Michael Jackson is no longer hiding out in Bahrain.
Though he left the United States after his acquittal on child molestation charges last year, apparently happy to live in seclusion in the Middle East, Jackson has started inching his way back into the spotlight.
Earlier this year, he went to Tokyo to accept MTV Japan's "Legend Award." This month, he allowed the syndicated TV show "Access Hollywood" to film him in the studio, working on music with superhot producer will.i.am from the Black Eyed Peas.
And on Wednesday, in a rare public performance, he is set to sing the classic charity song he co-wrote, "We Are The World," at the World Music Awards in London, where he will get another special award.
Move over Justin. Jackson, still one of the best-selling artists of all time, is looking to reclaim his title as the King of Pop.
But does the public care?
"Michael needs to come back strong and come back of today, not of yesterday," said Elroy R.C. Smith, a program director at the Chicago-based radio station WGCI 107.5, which plays R&B, hip-hop and old-school music. "He could get back in the studio, but if he is out of touch with what's going on musically, he'll be considered, 'Well, he's finished.'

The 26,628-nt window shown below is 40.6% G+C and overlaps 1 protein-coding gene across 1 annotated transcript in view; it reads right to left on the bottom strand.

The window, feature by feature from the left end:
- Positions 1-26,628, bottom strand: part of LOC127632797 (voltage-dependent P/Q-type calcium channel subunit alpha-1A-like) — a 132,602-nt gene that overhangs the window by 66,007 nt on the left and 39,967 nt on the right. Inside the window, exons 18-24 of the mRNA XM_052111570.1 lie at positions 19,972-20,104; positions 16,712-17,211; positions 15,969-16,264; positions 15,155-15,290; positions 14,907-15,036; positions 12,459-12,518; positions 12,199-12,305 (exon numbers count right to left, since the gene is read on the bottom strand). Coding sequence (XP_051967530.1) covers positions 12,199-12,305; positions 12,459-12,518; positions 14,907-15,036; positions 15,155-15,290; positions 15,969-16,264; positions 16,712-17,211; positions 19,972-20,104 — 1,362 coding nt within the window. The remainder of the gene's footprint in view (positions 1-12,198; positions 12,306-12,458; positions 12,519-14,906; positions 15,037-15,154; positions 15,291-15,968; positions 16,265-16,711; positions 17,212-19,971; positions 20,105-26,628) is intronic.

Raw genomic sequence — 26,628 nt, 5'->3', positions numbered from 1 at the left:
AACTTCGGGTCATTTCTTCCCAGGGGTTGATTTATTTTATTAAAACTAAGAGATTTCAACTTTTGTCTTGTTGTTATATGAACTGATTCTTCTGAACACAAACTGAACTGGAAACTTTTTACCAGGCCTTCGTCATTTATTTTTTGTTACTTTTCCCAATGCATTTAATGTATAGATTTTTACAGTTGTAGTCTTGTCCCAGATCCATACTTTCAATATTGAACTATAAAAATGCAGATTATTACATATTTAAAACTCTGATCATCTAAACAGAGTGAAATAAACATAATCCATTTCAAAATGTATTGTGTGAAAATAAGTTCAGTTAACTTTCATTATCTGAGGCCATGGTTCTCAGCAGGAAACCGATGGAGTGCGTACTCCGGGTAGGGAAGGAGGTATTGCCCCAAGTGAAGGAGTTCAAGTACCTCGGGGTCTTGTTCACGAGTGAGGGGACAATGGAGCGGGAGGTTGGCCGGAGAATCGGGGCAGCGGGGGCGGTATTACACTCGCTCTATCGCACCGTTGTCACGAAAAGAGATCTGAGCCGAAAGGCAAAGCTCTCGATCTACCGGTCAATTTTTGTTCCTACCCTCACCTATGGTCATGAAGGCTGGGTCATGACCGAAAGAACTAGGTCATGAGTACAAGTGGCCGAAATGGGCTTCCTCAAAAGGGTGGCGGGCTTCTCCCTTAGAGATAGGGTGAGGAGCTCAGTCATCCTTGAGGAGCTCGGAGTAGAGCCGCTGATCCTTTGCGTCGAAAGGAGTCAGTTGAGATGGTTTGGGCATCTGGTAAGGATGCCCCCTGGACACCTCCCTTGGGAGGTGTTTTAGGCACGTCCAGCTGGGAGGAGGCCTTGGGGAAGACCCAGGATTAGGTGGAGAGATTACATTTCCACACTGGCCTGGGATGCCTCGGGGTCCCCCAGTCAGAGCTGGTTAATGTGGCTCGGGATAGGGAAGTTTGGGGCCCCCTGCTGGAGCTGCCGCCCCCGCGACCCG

"Would the world love to see this guy come back musically? Absolutely. Because he's still one of the greatest performers of all time."
But Jackson the entertainer has long taken a back seat to Jackson the one-man freak show. His acquittal on allegations of molesting a young boy was just the latest, and most dramatic disaster for a man who has admitted to sharing a bed (chastely) with kids, dangled his baby from a balcony and shocked people with his cosmetically enhanced visage. And that's just THIS century don't get us started on blunders of the '90s or the late '80s, reports AP.
Jackson's last album, 2001's "Invincible," went double-platinum but didn't register any megahits. Not-so-awesome news for the guy who made the world's best-selling album in "Thriller" and once released multiplatinum albums with ease.
Rescuers found the pilot of one of the two Su-34 fighters that had collided in midair in the Far East on January 18